<
>

Floyd 'didn't see it coming'

NEW ORLEANS -- Being fired by the New Orleans Hornets after
only one season on the job was a complete surprise, Tim Floyd said
Thursday.

"I was shocked," Floyd said in a telephone interview with the
Associated Press. "I didn't feel any support from management, but
I didn't see it coming."

Floyd, hired last summer to replace Paul Silas, said he knew
owner George Shinn expected the Hornets to advance deep into the
playoffs, an ambition Floyd thinks was too optimistic.

"We were picked to finish fourth before the season, and that
was with a healthy Jamal Mashburn and Baron Davis," Floyd said.
"I really don't feel that we did that bad of a job, given that we
didn't have Davis and Mashburn for 48 games and we won only six
fewer games than they won a year ago. I'm proud of our effort and
proud of our guys."

Floyd, who has stayed out of sight since being fired, said there
was no dissension on the team and his players never gave up on the
season.

"I really liked our guys and felt good about working with
them," Floyd said. "And I'm really proud of the job our staff
did."

Injuries were the big problem. They contributed not only to the
41-41 regular season record, but to an opening-round playoff loss
to the Miami Heat in Game 7.

"From what I saw of the Heat the last couple of games, I'd say
they are a pretty good team," Floyd said. "And I'd say it looks
like we played pretty hard and did pretty well."

The Heat tied the series against the Indiana Pacers 2-2 with a
100-88 victory Wednesday night. The Pacers, with the best record in
the NBA during the regular season, swept Boston, blew out the Heat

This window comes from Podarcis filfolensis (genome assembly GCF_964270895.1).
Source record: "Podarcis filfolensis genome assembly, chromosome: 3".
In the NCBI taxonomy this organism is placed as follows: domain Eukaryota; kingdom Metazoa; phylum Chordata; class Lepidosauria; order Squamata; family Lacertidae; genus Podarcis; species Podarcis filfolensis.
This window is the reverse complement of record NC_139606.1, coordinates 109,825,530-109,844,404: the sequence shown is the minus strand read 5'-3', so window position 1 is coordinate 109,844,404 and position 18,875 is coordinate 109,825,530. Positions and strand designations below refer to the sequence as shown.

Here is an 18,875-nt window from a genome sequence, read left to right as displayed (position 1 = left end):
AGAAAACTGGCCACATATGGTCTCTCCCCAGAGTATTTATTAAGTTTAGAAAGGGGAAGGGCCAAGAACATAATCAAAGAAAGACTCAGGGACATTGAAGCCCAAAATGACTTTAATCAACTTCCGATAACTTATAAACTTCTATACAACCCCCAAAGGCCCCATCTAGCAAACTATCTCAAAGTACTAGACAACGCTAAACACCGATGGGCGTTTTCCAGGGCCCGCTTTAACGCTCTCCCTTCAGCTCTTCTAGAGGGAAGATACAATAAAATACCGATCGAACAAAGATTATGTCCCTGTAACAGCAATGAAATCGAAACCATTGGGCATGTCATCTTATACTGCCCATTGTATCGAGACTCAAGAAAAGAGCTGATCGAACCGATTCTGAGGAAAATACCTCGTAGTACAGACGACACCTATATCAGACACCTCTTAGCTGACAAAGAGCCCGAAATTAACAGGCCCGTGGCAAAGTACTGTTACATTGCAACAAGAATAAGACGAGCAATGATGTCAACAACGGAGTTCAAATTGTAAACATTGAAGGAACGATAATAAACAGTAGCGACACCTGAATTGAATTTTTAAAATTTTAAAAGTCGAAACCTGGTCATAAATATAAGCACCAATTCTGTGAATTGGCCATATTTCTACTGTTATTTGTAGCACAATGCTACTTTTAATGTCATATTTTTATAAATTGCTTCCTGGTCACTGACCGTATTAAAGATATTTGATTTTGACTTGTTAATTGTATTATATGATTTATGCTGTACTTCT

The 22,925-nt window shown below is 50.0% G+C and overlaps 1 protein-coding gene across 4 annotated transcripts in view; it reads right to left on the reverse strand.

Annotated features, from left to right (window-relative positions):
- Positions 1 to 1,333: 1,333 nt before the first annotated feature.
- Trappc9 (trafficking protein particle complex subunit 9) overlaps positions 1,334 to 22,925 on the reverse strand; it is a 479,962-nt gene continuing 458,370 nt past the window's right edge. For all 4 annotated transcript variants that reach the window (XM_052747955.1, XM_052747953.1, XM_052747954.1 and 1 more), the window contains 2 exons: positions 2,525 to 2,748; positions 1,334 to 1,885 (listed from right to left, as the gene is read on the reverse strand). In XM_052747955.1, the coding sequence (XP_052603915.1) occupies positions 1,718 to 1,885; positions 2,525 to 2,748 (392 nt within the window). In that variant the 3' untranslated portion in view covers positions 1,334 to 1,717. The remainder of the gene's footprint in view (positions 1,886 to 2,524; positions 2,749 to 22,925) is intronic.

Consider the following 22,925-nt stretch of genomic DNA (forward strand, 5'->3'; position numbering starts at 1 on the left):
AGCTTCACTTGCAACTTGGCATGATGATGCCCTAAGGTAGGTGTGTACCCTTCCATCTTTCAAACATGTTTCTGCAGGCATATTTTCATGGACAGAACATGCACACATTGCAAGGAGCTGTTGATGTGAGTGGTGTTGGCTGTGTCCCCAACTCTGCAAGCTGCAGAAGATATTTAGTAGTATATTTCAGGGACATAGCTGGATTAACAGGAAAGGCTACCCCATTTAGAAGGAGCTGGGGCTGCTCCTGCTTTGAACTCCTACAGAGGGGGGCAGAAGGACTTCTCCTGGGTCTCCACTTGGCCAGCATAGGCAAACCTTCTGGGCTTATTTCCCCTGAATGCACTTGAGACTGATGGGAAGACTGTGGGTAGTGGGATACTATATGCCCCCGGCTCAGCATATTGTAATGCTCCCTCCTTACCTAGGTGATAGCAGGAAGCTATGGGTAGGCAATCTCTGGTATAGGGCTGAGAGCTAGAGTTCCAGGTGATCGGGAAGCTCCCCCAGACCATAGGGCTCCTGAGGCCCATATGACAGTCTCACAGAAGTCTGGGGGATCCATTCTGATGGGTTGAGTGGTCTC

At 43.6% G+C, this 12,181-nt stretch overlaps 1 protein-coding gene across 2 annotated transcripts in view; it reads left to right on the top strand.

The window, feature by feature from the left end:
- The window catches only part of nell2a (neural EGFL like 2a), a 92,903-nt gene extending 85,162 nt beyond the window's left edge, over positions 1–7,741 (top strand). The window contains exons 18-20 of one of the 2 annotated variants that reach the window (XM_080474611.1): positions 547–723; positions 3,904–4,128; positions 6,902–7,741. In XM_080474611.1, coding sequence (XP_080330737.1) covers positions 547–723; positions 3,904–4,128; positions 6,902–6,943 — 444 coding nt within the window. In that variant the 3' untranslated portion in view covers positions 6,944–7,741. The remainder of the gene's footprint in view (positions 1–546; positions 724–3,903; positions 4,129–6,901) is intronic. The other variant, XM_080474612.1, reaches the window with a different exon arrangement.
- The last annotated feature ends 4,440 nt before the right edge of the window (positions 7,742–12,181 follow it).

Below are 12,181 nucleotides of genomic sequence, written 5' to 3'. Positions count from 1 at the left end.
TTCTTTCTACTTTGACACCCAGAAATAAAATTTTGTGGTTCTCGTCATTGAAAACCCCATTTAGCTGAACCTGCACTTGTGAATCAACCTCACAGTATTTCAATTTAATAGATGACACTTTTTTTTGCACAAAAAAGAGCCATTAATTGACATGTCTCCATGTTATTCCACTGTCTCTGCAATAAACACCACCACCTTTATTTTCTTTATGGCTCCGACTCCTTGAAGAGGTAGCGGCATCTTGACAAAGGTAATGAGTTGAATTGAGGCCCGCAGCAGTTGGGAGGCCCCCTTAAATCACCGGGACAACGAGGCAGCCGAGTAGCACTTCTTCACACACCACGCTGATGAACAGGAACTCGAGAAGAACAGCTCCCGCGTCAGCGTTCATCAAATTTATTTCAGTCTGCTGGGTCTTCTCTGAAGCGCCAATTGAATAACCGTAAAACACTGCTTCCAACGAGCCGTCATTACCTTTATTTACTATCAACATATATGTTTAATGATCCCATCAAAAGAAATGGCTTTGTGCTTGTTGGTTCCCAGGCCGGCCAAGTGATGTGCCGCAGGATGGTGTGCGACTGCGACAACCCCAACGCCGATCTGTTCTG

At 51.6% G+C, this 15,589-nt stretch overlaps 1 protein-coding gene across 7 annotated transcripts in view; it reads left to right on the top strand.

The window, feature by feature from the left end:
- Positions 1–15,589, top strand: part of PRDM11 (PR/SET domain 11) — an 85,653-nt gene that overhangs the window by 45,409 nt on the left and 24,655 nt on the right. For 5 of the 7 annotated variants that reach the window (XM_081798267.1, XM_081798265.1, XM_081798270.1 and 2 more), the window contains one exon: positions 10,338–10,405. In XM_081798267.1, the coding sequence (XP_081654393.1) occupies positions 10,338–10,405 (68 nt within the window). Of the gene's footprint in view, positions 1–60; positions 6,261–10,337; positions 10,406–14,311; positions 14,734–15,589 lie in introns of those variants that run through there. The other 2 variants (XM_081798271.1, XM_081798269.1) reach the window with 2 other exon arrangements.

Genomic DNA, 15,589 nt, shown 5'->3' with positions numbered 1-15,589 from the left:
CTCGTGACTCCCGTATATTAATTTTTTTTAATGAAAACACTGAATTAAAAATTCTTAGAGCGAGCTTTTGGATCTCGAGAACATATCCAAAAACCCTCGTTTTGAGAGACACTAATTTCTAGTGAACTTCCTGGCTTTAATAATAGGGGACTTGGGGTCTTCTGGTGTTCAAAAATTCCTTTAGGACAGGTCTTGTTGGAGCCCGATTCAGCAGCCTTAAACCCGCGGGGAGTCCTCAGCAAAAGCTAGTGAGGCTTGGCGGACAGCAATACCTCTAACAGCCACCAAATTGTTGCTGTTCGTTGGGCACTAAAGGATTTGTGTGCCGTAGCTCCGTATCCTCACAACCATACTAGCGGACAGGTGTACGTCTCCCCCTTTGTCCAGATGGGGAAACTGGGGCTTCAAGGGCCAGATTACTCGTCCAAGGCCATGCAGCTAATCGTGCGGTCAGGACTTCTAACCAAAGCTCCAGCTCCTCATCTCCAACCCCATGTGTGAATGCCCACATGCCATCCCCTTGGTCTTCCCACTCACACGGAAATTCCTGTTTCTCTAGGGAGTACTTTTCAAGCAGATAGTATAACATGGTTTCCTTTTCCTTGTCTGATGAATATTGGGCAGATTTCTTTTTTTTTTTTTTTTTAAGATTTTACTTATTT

twice and set an NBA record with six straight victories by double
digits.

"I make no apologies for the job that we did," Floyd said. "I
feel like anybody that says the team lay down at any time must not
have been watching the games."

The Hornets' injuries started before the regular season.
Mashburn, an All-Star the season before, hurt his right knee and
played only 19 regular season games, then was left off the playoff
roster. Top reserve Courtney Alexander tore his Achilles' tendon
and missed the whole season. David Wesley missed 20 games with a
toe injury. All-Star guard Davis missed 15 games with a sprained
left ankle late in the season and played through pain in the
playoffs.

"This is a star-driven league," Floyd said. "Take one or two
stars off any team in it and tell me there won't be a let down.
Anyone that doubts that doesn't know the league."

Asked if he had been able to discuss the problems with Shinn,
Floyd said, "Yea, as I was being shown out the door."

Floyd, whose contract called for him to get about $4.8 million
over three years, has not decided what he will do. A successful
college coach, he replaced Phil Jackson as the Chicago Bulls' coach
in the post-Michael Jordan era and went 49-190 before resigning in
December 2001.

Floyd denied a report that he would become an unpaid assistant
for his friend Larry Eustachy at Southern Mississippi.

"He doesn't need my help," Floyd said. "I told somebody that
I would be watching a lot of their practices and games, but I'm
going to be watching a lot of teams' practices and games."